Waiving author fees can help open access journals make research accessible to all

Content of the article


This article originally appeared on The Conversation, an independent, nonprofit source of news, analysis and commentary from academic experts. Disclosure information is available on the original site.

Content of the article


Author: Jessica Lange, Scholarly Communications Librarian, McGill University

Open Access (OA) journals are peer-reviewed academic journals that are free and accessible to anyone without paying a subscription fee. To compensate for lost subscription revenue, many journals instead charge an author’s fee to researchers who wish to publish there. These fees can run into the thousands of dollars per paper, paid for from publicly funded research grants.

Advertisement 2

Content of the article

It costs Canadians millions of dollars annually and fills the pockets of large publishers whose profit margins rival those of Pfizer. However, thousands of open access journals do not charge author fees, proving that publishing in open access journals doesn’t have to be so expensive.

I work as a university librarian at McGill University, as an expert on campus in open access publishing. According to research by myself and a colleague, Canada is home to almost 300 free open access journals. This is important because author fees prevent many researchers from making their work available to anyone interested.

Publication cost

Typical costs of publishing an academic journal include salaries for editors, typesetters, and translators, as well as technical infrastructure costs such as web hosting and submission systems. There are also costs associated with operating non-OA journals, such as managing paywalls, subscription payment systems, and sales staff salaries.

Advertisement 3

Content of the article

Publishing a journal takes money, but that’s only 10-15% of what publishers charge authors to make their work open access. Author fees are disproportionate to publication costs and correlated to the prestige, impact and profit model of the journal.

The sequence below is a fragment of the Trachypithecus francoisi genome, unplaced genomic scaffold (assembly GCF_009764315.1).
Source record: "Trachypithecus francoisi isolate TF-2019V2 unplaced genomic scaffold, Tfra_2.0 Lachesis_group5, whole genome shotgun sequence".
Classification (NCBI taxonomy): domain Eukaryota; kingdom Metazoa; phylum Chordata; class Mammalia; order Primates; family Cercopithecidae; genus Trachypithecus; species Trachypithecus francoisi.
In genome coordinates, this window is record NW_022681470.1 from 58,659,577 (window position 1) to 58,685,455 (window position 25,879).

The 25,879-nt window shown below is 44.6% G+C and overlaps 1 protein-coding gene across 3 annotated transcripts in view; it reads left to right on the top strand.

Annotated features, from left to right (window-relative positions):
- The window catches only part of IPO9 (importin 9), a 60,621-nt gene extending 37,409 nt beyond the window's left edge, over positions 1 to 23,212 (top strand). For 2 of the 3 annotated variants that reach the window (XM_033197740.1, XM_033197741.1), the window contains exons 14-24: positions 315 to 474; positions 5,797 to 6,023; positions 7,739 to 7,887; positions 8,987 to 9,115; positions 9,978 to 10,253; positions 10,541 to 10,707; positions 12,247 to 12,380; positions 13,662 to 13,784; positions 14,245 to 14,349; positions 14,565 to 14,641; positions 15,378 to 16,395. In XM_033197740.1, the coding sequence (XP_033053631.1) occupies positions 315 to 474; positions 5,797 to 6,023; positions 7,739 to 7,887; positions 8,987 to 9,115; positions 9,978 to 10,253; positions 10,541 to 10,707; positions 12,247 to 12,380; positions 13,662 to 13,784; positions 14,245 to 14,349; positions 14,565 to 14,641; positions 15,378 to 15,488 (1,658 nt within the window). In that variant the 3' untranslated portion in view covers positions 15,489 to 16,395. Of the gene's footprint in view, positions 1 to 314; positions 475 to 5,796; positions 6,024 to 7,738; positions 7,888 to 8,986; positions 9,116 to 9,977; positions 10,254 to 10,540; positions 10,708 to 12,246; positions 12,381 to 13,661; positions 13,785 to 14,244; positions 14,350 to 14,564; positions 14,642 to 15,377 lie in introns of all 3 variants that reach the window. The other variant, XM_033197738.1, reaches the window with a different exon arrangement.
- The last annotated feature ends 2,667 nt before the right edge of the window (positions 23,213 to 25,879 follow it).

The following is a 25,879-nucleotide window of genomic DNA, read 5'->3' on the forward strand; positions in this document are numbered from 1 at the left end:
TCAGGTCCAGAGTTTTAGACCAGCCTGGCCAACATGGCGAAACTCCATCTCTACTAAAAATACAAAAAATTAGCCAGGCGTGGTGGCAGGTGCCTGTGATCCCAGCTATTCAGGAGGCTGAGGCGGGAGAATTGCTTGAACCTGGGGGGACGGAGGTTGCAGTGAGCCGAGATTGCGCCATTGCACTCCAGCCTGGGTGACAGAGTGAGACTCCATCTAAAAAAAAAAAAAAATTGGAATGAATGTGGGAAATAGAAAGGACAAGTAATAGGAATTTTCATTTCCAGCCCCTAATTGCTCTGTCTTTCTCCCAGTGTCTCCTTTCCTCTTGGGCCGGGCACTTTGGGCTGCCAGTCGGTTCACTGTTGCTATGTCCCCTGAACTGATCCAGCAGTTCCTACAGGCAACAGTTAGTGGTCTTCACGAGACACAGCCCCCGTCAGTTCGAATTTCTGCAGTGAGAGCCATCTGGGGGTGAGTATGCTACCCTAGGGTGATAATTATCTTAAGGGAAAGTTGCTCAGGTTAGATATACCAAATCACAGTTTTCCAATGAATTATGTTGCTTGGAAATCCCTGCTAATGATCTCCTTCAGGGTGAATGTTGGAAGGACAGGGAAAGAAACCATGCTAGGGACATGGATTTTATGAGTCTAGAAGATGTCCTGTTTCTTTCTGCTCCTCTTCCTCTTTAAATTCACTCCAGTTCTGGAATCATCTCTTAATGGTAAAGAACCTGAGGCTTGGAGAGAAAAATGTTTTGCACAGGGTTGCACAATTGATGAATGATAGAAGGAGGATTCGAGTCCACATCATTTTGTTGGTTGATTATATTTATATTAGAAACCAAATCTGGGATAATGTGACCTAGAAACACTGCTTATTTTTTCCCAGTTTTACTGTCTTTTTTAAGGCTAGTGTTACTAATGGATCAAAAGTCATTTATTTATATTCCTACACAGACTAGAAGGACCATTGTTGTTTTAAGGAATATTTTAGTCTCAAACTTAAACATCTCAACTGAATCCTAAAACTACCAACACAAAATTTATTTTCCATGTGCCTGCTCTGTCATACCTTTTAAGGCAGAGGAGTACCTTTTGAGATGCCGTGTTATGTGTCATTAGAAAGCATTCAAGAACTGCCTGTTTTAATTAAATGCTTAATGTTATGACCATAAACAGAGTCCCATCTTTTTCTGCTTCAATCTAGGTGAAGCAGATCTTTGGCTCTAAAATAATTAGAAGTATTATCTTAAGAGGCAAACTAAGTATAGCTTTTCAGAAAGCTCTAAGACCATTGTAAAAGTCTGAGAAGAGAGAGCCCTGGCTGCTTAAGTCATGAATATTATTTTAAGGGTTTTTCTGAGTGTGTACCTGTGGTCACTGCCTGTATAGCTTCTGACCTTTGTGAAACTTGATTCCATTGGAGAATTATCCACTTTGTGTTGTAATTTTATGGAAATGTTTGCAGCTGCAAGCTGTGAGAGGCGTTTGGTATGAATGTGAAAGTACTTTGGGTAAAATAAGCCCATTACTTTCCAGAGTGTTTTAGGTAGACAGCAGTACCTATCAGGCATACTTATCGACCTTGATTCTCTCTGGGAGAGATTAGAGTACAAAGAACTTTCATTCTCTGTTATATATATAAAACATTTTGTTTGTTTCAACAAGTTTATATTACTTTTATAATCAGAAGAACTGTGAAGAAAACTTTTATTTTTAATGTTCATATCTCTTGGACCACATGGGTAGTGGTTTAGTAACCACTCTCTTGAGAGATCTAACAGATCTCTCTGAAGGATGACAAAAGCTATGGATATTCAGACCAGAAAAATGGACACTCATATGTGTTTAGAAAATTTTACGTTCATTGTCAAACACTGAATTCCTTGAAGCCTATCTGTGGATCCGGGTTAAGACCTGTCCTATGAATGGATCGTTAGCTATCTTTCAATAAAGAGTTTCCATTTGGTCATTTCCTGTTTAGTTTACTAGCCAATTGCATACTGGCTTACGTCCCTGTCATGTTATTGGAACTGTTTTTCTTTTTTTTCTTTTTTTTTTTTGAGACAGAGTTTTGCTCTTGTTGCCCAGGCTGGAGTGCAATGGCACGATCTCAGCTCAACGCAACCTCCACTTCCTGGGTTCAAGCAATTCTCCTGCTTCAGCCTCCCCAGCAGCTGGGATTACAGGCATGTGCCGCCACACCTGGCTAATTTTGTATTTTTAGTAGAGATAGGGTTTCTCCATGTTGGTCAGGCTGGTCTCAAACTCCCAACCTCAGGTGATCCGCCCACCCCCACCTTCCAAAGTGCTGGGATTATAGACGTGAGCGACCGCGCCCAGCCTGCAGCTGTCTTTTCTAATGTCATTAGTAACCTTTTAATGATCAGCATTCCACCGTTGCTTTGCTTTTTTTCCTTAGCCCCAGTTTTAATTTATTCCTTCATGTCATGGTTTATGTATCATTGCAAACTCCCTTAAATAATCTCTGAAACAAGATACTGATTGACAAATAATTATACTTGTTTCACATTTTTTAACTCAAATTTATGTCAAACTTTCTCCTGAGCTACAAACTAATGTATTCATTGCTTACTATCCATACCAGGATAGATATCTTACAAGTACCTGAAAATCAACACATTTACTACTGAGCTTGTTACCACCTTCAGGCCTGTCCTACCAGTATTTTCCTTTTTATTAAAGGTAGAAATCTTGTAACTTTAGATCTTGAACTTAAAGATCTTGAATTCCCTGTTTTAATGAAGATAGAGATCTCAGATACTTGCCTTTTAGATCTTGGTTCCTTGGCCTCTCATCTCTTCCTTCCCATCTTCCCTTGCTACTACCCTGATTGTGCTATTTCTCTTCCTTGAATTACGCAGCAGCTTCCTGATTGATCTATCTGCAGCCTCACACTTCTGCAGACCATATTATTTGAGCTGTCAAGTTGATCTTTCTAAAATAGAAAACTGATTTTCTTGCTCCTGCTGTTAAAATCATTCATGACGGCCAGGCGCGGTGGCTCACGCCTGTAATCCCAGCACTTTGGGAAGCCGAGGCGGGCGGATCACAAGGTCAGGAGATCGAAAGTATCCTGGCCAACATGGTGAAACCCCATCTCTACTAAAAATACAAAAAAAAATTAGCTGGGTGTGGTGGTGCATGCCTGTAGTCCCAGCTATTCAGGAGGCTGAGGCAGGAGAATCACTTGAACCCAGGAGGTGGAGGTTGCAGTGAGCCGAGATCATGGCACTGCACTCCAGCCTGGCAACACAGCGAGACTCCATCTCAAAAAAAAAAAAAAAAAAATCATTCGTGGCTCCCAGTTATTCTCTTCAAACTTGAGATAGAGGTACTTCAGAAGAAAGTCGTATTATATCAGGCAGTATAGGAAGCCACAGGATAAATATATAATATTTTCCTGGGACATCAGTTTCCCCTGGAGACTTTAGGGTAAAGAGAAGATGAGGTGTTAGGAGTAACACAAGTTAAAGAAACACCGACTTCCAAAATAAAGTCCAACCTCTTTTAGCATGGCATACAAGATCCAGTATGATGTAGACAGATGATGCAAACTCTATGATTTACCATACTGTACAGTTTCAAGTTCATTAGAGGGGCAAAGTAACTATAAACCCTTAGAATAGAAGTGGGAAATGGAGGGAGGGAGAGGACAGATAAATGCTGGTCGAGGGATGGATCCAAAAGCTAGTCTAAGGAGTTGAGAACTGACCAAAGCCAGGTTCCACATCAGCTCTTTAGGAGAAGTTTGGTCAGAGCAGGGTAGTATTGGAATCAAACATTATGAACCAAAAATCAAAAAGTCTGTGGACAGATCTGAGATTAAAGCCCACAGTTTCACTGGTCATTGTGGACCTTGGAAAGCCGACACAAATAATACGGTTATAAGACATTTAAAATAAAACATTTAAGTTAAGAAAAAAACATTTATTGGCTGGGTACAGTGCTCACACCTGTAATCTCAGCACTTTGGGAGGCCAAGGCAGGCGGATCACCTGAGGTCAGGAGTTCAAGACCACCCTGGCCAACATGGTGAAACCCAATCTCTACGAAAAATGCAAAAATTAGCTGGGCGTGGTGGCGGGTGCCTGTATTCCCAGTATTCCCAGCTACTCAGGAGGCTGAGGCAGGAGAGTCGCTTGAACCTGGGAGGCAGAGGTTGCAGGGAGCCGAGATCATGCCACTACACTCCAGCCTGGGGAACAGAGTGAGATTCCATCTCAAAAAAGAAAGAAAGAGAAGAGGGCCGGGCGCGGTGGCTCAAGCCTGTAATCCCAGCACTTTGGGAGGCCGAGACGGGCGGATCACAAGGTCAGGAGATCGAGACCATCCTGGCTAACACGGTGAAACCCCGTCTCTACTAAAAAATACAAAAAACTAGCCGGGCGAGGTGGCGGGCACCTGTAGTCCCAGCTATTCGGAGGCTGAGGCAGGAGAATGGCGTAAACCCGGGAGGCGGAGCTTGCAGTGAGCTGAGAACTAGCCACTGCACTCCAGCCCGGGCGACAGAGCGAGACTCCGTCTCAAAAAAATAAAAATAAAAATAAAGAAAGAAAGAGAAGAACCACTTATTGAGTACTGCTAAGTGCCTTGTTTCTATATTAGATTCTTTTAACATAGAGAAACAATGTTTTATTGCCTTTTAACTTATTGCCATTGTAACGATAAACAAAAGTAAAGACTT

In this environment, author fees will continue to rise as long as someone can afford them. It also means that open access publishing privileges a certain group of researchers.

A case study

The McGill University Library supports a free open-access scientific journal called Seismica, which publishes peer-reviewed research in seismology and earthquake science. Seismica represents an alternative to rising author fees, such as Nature’s controversial over $10,000 open access author fee.

Advertisement 4

Content of the article

A community of nearly 50 international researchers and scientists make up Seismica’s editorial team. The McGill Library covers the technical costs of Seismica, including DOI registration, preservation, web hosting and management of the manuscript submission platform.

Volunteer labor provided by the Seismica team takes care of the journal’s operations: soliciting reviewers, reviewing submissions, and publishing accepted manuscripts. The journal is also responsible for creating its own author guidelines, updating its website, and promoting itself. Seismica provides authors with pre-formatted templates to reduce layout and production time.

The McGill Library is one of many Canadian libraries to support journals in this way. Of the approximately 300 Canadian open access journals we studied, 90% were funded in some way by academic libraries.

Advertisement 5